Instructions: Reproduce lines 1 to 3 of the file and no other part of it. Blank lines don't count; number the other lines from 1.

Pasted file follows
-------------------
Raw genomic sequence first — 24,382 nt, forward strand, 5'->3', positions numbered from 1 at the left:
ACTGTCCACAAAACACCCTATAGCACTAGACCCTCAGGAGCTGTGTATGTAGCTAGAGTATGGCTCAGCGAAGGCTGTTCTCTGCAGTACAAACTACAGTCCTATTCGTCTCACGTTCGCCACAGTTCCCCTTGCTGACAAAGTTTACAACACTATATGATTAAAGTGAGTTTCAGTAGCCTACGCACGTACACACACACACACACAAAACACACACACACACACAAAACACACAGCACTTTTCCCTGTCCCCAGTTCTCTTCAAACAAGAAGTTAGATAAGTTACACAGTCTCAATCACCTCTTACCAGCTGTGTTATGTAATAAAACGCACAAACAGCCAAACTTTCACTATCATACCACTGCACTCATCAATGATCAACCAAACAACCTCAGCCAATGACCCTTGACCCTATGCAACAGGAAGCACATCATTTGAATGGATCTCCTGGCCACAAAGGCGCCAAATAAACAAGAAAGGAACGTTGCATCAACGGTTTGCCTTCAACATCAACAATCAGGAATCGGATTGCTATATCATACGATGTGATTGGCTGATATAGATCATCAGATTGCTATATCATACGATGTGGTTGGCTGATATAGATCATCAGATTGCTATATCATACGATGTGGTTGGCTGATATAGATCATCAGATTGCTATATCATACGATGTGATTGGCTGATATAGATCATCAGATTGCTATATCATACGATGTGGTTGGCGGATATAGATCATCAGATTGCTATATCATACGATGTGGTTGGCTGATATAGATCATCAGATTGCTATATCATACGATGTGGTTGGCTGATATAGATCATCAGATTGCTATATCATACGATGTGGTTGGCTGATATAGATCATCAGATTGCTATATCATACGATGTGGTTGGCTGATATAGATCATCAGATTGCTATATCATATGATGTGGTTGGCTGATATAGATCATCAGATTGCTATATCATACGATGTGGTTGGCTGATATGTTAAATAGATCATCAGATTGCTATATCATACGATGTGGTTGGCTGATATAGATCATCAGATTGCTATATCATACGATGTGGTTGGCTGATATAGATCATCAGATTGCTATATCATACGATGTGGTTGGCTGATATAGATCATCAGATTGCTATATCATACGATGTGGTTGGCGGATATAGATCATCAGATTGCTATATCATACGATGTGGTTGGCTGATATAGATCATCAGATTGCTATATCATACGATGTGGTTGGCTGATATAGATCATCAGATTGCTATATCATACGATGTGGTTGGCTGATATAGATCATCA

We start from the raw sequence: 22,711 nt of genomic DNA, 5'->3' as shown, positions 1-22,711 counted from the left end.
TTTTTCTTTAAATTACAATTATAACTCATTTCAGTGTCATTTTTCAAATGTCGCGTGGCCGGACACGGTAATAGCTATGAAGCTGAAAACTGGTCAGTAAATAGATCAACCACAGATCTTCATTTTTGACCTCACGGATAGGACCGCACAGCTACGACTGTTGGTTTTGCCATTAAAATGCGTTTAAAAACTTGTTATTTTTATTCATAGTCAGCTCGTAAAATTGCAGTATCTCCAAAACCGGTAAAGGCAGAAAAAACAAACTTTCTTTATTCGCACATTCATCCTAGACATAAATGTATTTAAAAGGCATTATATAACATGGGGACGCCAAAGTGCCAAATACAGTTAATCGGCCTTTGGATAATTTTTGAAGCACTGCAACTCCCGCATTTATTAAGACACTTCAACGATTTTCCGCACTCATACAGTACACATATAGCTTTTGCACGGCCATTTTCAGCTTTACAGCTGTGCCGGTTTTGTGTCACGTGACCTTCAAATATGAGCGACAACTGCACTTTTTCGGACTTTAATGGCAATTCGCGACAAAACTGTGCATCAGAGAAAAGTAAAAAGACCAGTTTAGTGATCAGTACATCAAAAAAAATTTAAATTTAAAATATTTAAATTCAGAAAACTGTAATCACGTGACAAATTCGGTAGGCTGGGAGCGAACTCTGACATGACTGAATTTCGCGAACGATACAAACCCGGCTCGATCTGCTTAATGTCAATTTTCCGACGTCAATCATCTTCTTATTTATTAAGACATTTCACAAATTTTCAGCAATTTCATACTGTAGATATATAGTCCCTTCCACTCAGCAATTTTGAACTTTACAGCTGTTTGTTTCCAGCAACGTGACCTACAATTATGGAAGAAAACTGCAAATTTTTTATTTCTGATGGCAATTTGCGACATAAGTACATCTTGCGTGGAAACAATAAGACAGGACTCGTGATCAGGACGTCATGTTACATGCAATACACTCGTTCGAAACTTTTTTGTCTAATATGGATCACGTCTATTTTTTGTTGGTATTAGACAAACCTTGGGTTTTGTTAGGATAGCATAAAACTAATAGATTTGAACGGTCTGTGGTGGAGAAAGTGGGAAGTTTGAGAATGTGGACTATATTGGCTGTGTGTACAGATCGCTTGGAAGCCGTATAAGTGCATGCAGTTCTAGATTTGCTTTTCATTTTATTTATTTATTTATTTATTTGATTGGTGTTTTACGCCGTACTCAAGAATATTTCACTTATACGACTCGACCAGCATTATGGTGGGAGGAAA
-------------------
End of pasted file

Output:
Raw genomic sequence first — 24,382 nt, forward strand, 5'->3', positions numbered from 1 at the left:
ACTGTCCACAAAACACCCTATAGCACTAGACCCTCAGGAGCTGTGTATGTAGCTAGAGTATGGCTCAGCGAAGGCTGTTCTCTGCAGTACAAACTACAGTCCTATTCGTCTCACGTTCGCCACAGTTCCCCTTGCTGACAAAGTTTACAACACTATATGATTAAAGTGAGTTTCAGTAGCCTACGCACGTACACACACACACACACAAAACACACACACACACACAAAACACACAGCACTTTTCCCTGTCCCCAGTTCTCTTCAAACAAGAAGTTAGATAAGTTACACAGTCTCAATCACCTCTTACCAGCTGTGTTATGTAATAAAACGCACAAACAGCCAAACTTTCACTATCATACCACTGCACTCATCAATGATCAACCAAACAACCTCAGCCAATGACCCTTGACCCTATGCAACAGGAAGCACATCATTTGAATGGATCTCCTGGCCACAAAGGCGCCAAATAAACAAGAAAGGAACGTTGCATCAACGGTTTGCCTTCAACATCAACAATCAGGAATCGGATTGCTATATCATACGATGTGATTGGCTGATATAGATCATCAGATTGCTATATCATACGATGTGGTTGGCTGATATAGATCATCAGATTGCTATATCATACGATGTGGTTGGCTGATATAGATCATCAGATTGCTATATCATACGATGTGATTGGCTGATATAGATCATCAGATTGCTATATCATACGATGTGGTTGGCGGATATAGATCATCAGATTGCTATATCATACGATGTGGTTGGCTGATATAGATCATCAGATTGCTATATCATACGATGTGGTTGGCTGATATAGATCATCAGATTGCTATATCATACGATGTGGTTGGCTGATATAGATCATCAGATTGCTATATCATACGATGTGGTTGGCTGATATAGATCATCAGATTGCTATATCATATGATGTGGTTGGCTGATATAGATCATCAGATTGCTATATCATACGATGTGGTTGGCTGATATGTTAAATAGATCATCAGATTGCTATATCATACGATGTGGTTGGCTGATATAGATCATCAGATTGCTATATCATACGATGTGGTTGGCTGATATAGATCATCAGATTGCTATATCATACGATGTGGTTGGCTGATATAGATCATCAGATTGCTATATCATACGATGTGGTTGGCGGATATAGATCATCAGATTGCTATATCATACGATGTGGTTGGCTGATATAGATCATCAGATTGCTATATCATACGATGTGGTTGGCTGATATAGATCATCAGATTGCTATATCATACGATGTGGTTGGCTGATATAGATCATCA

We start from the raw sequence: 22,711 nt of genomic DNA, 5'->3' as shown, positions 1-22,711 counted from the left end.